The states are being persuaded to broaden their programs for providing coverage to the poor.
The federal government is reissuing its encouragement to the states – particularly those where officials are skeptical about Medicaid expansion – to broaden that program through the use of federal healthcare reforms money to subsidize private insurance coverage purchase for individuals within the low incomes.
This offer being proposed by the federal government was not a model that was originally part of the new law.
At the same time, Kathleen Sebelius, the Health and Human Services Secretary, has released her prediction that the program will eventually be expanded by Republican governors who see the benefit to their residents through this part of the healthcare reforms.
It has been recognized that this approach to the healthcare reform may be an expensive one.
Both federal and state officials have noted that this new level of subsidy for the healthcare reforms to include wider Medicaid will not be a cheap one. However, the hope is that it will encourage the more skeptical state officials to take part in the expansion of their programs.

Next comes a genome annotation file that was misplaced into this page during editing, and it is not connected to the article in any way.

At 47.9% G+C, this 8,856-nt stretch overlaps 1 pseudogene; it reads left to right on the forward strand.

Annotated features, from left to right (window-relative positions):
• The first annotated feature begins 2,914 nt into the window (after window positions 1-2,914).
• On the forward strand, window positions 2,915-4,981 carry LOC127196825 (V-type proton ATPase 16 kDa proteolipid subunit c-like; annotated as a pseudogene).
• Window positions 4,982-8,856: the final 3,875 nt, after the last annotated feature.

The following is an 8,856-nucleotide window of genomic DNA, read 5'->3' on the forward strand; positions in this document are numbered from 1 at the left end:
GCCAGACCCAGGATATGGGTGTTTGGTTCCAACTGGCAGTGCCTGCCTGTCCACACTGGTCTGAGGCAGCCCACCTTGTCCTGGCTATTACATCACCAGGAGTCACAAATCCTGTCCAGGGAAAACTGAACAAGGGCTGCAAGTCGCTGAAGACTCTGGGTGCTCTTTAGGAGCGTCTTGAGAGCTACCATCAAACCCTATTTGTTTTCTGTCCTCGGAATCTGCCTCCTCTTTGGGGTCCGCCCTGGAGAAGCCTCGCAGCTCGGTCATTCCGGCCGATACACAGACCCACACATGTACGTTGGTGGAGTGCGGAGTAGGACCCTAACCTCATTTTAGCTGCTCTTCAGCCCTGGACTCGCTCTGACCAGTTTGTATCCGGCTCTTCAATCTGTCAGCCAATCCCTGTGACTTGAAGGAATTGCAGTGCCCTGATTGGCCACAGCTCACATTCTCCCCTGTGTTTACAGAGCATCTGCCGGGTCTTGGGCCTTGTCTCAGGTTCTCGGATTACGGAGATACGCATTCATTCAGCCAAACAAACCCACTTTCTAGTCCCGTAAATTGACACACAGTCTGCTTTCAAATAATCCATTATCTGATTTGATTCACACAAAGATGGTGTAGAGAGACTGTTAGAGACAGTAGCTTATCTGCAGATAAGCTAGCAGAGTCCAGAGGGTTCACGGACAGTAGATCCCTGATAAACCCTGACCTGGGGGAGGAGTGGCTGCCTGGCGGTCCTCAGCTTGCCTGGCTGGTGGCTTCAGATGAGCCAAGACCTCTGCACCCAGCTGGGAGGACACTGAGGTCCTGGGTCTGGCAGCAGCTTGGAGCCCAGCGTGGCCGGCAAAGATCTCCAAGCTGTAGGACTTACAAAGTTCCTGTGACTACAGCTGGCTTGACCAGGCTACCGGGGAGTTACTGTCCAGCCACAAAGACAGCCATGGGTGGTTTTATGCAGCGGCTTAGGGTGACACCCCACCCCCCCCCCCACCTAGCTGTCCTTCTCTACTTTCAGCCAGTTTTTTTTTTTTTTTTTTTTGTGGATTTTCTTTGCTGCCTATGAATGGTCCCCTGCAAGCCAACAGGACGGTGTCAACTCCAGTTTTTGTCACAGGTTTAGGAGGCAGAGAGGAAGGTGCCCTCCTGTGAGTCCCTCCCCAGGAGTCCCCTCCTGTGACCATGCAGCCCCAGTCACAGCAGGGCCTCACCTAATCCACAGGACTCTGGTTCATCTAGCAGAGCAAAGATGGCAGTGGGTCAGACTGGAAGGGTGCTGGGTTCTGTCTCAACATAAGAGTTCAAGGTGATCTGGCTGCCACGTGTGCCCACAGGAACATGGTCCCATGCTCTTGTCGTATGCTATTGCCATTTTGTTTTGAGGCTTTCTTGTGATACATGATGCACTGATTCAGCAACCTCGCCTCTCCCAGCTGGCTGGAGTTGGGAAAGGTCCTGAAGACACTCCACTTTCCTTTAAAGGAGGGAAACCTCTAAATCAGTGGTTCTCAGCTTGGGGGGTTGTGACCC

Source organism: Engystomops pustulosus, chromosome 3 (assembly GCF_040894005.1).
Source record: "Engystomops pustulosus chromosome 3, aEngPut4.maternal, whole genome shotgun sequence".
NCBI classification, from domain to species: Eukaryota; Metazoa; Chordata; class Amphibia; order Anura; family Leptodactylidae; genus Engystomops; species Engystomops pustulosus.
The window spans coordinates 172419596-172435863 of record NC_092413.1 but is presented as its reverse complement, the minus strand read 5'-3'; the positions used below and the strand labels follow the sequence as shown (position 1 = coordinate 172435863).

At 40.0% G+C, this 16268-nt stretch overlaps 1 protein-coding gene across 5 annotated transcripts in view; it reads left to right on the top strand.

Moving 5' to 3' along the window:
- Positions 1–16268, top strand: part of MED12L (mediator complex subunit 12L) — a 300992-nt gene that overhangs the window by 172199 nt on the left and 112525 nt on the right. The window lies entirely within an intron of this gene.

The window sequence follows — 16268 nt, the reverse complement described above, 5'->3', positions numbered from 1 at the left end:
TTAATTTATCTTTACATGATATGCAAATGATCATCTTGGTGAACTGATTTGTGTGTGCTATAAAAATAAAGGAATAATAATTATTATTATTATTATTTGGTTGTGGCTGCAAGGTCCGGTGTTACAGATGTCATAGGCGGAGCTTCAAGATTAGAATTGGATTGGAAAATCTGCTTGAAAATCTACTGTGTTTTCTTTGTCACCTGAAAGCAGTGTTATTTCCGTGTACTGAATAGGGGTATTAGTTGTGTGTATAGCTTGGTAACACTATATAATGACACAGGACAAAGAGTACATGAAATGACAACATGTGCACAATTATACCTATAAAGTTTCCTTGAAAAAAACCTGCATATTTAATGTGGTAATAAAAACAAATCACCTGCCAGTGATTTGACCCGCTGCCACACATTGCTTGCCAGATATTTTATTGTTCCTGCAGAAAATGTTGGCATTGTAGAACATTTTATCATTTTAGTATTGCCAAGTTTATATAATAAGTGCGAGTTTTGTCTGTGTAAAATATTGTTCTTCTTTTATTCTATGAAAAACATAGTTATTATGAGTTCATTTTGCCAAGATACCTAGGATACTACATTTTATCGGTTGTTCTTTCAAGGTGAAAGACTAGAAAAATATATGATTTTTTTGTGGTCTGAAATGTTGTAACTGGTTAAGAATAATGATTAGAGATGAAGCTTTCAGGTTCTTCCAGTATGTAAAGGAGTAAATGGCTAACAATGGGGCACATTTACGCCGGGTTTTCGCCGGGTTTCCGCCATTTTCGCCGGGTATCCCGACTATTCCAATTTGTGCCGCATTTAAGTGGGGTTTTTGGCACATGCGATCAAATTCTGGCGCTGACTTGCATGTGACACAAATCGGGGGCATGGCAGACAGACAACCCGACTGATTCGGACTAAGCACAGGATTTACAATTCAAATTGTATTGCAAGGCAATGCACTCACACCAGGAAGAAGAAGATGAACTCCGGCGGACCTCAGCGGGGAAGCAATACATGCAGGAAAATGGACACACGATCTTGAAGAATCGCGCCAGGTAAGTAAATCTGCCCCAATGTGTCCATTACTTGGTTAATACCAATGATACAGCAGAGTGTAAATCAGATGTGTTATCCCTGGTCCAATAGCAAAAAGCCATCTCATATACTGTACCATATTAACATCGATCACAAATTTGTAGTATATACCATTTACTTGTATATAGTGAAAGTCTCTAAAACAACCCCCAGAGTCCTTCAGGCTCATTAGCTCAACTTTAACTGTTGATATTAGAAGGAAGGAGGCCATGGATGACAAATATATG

The Republican controlled legislatures and the Republican governors will likely decide to take part in the Medicaid expansion, said Sebelius, because the latest addition to the healthcare reforms provides financial benefits that are too large to simply push aside. She said that the governors are currently in discussions with patient groups and hospitals within their states in order to determine what level of economic advantage could be achieved through the broadening of the program.
Sebelius explained that by taking part in these healthcare reforms, state residents would not only have access to basic coverage, but there would be a considerable drop in the number of unpaid hospitalizations. She used research results to support her claims that the average American is currently paying $1,000 more per year than necessary in health insurance premiums in order to cover the cost of uninsured hospitalizations.
Now the waiting game begins to see the results of these healthcare reforms discussions and which states will be altering their original choices to take part in the Medicaid expansion.